Surface Matching based on External and Internal Anatomy of the Temporal Bone Applicable for Lateral Skull Base Surgery

Schneider, Daniel; Hermann, Jan; Gerber, Kate; Anso, Juan; Caversaccio, Marco; Weber, Stefan; Anschütz, Lukas Peter (20 June 2018). Surface Matching based on External and Internal Anatomy of the Temporal Bone Applicable for Lateral Skull Base Surgery (Submitted). In: 32nd International Congress and Exhibition on Computer Assisted Radiology (CAR). Berlin, Germany. 20-23 June 2018.

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Purpose Surgical navigation on the lateral skull base (LSB) demands submillimetre accuracies that are unachievable with commercially available image-guidance systems. Advanced image-guidance technology however, allows for navigation with sufficient accuracy as reported in several works during the last decades. The key element to fully exploit the capability of advanced image-guidance technology is the patient-to-image registration. The routine use of navigation in LSB procedures requires sufficient navigation accuracy provided at a low effort and a wide range of application. Utilising bone anchored fiducials, registration errors of approximately 0.1 mm are achieved [1]. However, the additional required computed tomographic (CT) imaging renders the approach unsuitable for most LSB procedures. For LSB procedures requiring a retroauricular incision, surface matching (SM) based registration of the mastoid (MAS) surface was proposed [2]. The effort inherent to SM based registration is low compared to registration based on PPM of artificial fiducials. However, the range of application of the proposed method is limited. Endoscopic transcanal LSB procedures, a set of surgical approaches with increasing popularity, additionally allow for the exploitation of the bony anatomy of the external auditory canal (EAC) and the middle ear cavity (MEC) for SM. We hypothesize that SM applied on external and internal anatomy of the temporal bone provides target registration errors (TREs) errors below 1 mm. The aim of this study was to determine associated TREs on human cadaveric specimens. Methods Overview In an experiment on two human cadaveric temporal specimens we measured TREs registrations based on SM of external and internal anatomical regions of the temporal bone. PPM with fiducial screws yielded ground truth (GT) registrations. Sample Preparation and Surgical Planning Subsequent to performing a retroauricular incision, the two specimens were implanted with four fiducial screws and underwent computed tomography imaging (0.16 mm x 0.16 mm x 0.2 mm). Finally, each specimen was prepared with an endoscopically performed tympanomeatal flap. The screws were automatically localized in the images using a surgical planning software [3]. The surface of the mastoid (MAS), the EAC and the MEC were manually segmented in Amira (FEI, France). Furthermore, four points on the MAS were defined (mastoid process, temporal line posterior to EAC, two in between) to provide an initial coarse alignment for the SM based registrations. Data Collection The planned data was loaded onto our navigation system designed for LSB surgery. The registration tool (length: 6 cm, diameter: 1 mm) was calibrated for each specimen, prior to the experiments. The tracking camera (CamBar B1, Axios3D, Germany) was installed opposite to the surgeon. A dynamic reference base (DRB) was fixed on the specimens with a single surgical screw a few millimetres inferior the temporal line and posterior to the EAC. For the initialisation of the SM based registrations, the four predefined anatomical landmarks on the MAS were digitized on each specimen. Subsequently, 50 points were scanned on the MAS, the EAC and the MEC successively six times by three surgeons on both specimens (Fig. 1). Surgeons were instructed to collect points with a wide spread whilst minimizing tool bending and ensuring the contact with the surface. A foot pedal was used for digitisation control. Prior to every second attempt of surface scanning, the implanted screws were digitized for the GT registrations. Care was taken to not move the specimen locator between the surface scanning and the screw digitisation. Registrations and Target Registration Errors SM based registrations were calculated using an iterative closest point algorithm [4] initialised by a coarse initial registrations based on PPM [5] of mastoid surface landmarks, resulting in 36 registrations per surface. Registrations based on combinations of the surface of the MAS, the EAC or the MEC were simulated 100 times for each attempt by randomly sampling equal portions of scanned points from the involved surfaces. Consequently, the resulting combinative surface also consisted of 50 points. This yielded 3600 registrations per combinative surface. The GT registrations were calculated using PPM [5] of the fiducial screw positions in the image and reference frame. The TRE of each registration was calculated at 10 anatomical landmarks: round window, facial nerve at the pyramidal eminence and at the geniculate ganglion, facial recess, oval window, jugular vein, internal carotid artery, fundus and porus of internal auditory canal, petrous apex. The TREs were calculated as the distance between the landmark (selected in the image frame) transformed to the specimen’s reference frame by the registration to be evaluated, and the same landmark transformed to the specimen’s reference frame via the corresponding GT registration. Results The median TRE of the most accurate SM based registration, SM based on all three surfaces combined, was 0.37 mm with 100% of all measured TREs below 1 mm (Fig. 2). Among the SM based registration procedures, at least 95% of all measured TREs of all procedures except SM based on the EAC were below 1 mm. The time required for SM including the initial coarse alignment was 4.3 +/- 1.5 min. Conclusion In this work SM based registration of internal and external anatomical structures of the temporal bone was evaluated and submillimetre TREs suitable for LSB navigation were observed. While transcanal access to internal anatomy limits the diameter hence rigidity of the employed pointer thus increasing the error of surface digitisation, proximity of the structures to target anatomy results in accuracies and precisions similar to those observed in mastoid surface registration. TREs of registrations based on the mastoid surface alone were similar to those reported in earlier work [2]. However, the addition of surface points from internal anatomy improved the registration precision. Furthermore, this study suggests that surfaces exposed in transcanal procedures (EAC, MEC) provide sufficient accuracy for navigation in the LSB extending the area of application from microscopic transmastoidal to endoscopic transcanal procedures. While landmarks on the mastoid surface were used for SM initialisation in all registrations during this study, points from internal anatomy could alternatively be used to remove the need to expose the mastoid surface in transcanal procedures. References [1] S. Weber et al., “Instrument flight to the inner ear,” Sci. Robot., vol. 2, no. 4, p. eaal4916, 2017. [2] C. Zhou et al., “Surface matching for high-accuracy registration of the lateral skull base,” Int. J. Comput. Assist. Radiol. Surg., pp. 1–7, 2016. [3] N. Gerber, B. Bell, K. Gavaghan, C. Weisstanner, M. Caversaccio, and S. Weber, “Surgical planning tool for robotically assisted hearing aid implantation,” Int. J. Comput. Assist. Radiol. Surg., vol. 9, no. 1, pp. 11–20, 2014. [4] P. Besl and N. McKay, “A Method for Registration of 3-D Shapes,” IEEE Transactions on Pattern Analysis and Machine Intelligence, vol. 14, no. 2. pp. 239–256, 1992. [5] R. M. Haralick, H. Joo, C. Lee, X. Zhuang, V. G. Vaidya, and M. B. Kim, “Haralick_1989_Pose_estimation_corresponding_points.pdf.”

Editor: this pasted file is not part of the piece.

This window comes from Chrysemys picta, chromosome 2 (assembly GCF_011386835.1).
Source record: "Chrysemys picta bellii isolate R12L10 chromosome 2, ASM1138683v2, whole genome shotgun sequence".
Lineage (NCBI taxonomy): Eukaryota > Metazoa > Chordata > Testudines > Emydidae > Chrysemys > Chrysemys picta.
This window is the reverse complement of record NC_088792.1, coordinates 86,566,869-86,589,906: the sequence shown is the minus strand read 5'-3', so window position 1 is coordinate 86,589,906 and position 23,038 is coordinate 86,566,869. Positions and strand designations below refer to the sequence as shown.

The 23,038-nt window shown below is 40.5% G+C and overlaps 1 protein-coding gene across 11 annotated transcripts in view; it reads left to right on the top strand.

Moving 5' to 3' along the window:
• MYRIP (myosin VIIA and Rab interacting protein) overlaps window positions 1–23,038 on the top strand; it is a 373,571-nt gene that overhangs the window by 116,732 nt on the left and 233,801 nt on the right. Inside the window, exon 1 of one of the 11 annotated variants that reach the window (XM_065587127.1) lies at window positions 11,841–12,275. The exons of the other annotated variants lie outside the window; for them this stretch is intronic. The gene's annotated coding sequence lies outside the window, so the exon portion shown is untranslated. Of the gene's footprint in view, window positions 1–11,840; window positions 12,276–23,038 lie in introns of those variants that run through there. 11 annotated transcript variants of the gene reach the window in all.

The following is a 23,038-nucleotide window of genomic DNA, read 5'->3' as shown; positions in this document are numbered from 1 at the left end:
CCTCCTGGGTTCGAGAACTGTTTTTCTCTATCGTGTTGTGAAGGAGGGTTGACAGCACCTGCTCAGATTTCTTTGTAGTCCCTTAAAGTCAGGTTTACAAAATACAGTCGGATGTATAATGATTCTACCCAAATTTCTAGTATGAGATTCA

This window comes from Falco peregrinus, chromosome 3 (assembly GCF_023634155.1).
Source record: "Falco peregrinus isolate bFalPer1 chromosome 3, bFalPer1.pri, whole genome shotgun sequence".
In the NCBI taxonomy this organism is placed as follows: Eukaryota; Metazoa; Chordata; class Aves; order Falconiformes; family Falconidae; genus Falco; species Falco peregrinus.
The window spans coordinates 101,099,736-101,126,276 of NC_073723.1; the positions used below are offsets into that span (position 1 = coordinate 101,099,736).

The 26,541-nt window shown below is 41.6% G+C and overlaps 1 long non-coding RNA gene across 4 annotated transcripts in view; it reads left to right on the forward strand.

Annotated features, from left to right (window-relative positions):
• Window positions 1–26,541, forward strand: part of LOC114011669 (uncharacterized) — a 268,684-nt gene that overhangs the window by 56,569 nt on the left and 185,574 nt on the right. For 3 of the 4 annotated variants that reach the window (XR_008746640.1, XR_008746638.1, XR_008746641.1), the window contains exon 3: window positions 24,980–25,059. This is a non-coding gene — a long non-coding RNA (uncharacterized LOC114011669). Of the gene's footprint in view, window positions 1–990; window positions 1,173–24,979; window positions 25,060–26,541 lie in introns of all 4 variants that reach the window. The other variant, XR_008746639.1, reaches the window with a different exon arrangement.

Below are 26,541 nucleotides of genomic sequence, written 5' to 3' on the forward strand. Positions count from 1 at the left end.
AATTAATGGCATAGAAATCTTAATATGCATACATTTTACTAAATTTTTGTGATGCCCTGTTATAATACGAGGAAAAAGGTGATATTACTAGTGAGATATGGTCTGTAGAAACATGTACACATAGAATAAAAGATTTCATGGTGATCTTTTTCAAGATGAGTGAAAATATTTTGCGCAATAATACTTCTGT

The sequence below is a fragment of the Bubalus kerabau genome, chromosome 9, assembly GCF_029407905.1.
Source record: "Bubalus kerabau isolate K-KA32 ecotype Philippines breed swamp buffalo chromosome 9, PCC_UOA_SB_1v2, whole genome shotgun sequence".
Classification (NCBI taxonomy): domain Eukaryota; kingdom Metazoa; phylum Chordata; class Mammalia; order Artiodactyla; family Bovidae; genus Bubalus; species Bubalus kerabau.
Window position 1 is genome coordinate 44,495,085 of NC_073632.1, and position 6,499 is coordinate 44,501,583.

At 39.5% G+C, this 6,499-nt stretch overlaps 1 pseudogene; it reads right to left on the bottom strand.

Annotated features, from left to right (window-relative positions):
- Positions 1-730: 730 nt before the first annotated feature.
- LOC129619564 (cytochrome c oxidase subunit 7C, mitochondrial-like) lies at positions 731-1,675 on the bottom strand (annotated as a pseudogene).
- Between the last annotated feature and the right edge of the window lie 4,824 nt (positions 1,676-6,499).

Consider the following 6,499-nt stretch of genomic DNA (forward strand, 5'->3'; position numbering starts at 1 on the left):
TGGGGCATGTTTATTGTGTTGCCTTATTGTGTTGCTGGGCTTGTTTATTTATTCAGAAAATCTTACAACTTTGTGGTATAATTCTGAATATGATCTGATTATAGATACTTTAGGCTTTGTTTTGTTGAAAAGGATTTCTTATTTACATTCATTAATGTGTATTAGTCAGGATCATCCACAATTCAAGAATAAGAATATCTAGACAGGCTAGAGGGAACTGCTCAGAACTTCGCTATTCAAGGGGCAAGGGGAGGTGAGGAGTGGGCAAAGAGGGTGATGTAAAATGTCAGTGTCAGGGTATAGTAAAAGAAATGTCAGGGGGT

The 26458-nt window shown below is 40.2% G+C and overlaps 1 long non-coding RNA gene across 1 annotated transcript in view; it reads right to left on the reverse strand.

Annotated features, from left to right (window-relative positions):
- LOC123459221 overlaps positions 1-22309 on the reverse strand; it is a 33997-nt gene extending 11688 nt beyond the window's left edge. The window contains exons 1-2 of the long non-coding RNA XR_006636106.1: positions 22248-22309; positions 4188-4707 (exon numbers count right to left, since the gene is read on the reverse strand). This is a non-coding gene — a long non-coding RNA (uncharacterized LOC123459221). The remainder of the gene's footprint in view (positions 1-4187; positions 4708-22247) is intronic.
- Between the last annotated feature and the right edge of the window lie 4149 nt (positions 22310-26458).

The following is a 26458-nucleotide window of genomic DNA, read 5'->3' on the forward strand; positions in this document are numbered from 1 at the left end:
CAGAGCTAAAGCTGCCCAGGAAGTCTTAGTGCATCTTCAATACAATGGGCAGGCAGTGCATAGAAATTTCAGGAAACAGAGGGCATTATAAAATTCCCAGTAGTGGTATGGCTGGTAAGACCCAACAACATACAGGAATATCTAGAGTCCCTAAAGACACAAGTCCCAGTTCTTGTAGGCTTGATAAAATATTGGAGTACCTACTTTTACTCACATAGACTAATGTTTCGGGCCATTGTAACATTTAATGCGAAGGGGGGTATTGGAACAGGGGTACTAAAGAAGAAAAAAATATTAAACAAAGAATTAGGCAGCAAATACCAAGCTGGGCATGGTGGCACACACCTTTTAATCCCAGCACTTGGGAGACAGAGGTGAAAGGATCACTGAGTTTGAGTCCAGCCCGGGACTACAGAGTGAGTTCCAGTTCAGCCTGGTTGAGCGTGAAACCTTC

Item Type:

Conference or Workshop Item (Abstract)

Division/Institute:

04 Faculty of Medicine > Department of Head Organs and Neurology (DKNS) > Clinic of Ear, Nose and Throat Disorders (ENT)
10 Strategic Research Centers > ARTORG Center for Biomedical Engineering Research > ARTORG Center - Image Guided Therapy

UniBE Contributor:

Schneider, Daniel; Hermann, Jan; Gerber, Kate; Anso, Juan; Caversaccio, Marco; Weber, Stefan and Anschütz, Lukas Peter

Subjects:

600 Technology > 610 Medicine & health

Language:

English

Submitter:

Daniel Schneider

Date Deposited:

26 Apr 2018 09:16

Last Modified:

26 Apr 2018 09:25

BORIS DOI:

10.7892/boris.114614

URI:

https://boris.unibe.ch/id/eprint/114614